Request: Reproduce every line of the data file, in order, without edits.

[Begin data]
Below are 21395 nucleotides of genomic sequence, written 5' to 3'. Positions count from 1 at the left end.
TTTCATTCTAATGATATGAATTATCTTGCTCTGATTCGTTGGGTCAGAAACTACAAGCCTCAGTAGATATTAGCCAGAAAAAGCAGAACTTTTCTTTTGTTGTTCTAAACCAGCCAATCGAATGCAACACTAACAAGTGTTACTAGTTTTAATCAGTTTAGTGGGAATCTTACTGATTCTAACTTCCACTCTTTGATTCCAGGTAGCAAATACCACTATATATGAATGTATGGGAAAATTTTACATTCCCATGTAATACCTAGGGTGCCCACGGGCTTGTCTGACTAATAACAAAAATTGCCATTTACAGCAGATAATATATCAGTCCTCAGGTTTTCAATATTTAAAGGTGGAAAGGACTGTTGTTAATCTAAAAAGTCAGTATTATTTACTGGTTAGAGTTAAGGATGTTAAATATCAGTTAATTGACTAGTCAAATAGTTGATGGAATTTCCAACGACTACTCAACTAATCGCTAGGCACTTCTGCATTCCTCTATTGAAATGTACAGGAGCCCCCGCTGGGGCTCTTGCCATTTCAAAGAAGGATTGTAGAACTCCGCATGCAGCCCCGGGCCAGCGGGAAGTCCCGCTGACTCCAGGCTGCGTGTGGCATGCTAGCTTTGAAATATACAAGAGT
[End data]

Below are 21395 nucleotides of genomic sequence, written 5' to 3'. Positions count from 1 at the left end.
TTTCATTCTAATGATATGAATTATCTTGCTCTGATTCGTTGGGTCAGAAACTACAAGCCTCAGTAGATATTAGCCAGAAAAAGCAGAACTTTTCTTTTGTTGTTCTAAACCAGCCAATCGAATGCAACACTAACAAGTGTTACTAGTTTTAATCAGTTTAGTGGGAATCTTACTGATTCTAACTTCCACTCTTTGATTCCAGGTAGCAAATACCACTATATATGAATGTATGGGAAAATTTTACATTCCCATGTAATACCTAGGGTGCCCACGGGCTTGTCTGACTAATAACAAAAATTGCCATTTACAGCAGATAATATATCAGTCCTCAGGTTTTCAATATTTAAAGGTGGAAAGGACTGTTGTTAATCTAAAAAGTCAGTATTATTTACTGGTTAGAGTTAAGGATGTTAAATATCAGTTAATTGACTAGTCAAATAGTTGATGGAATTTCCAACGACTACTCAACTAATCGCTAGGCACTTCTGCATTCCTCTATTGAAATGTACAGGAGCCCCCGCTGGGGCTCTTGCCATTTCAAAGAAGGATTGTAGAACTCCGCATGCAGCCCCGGGCCAGCGGGAAGTCCCGCTGACTCCAGGCTGCGTGTGGCATGCTAGCTTTGAAATATACAAGAGT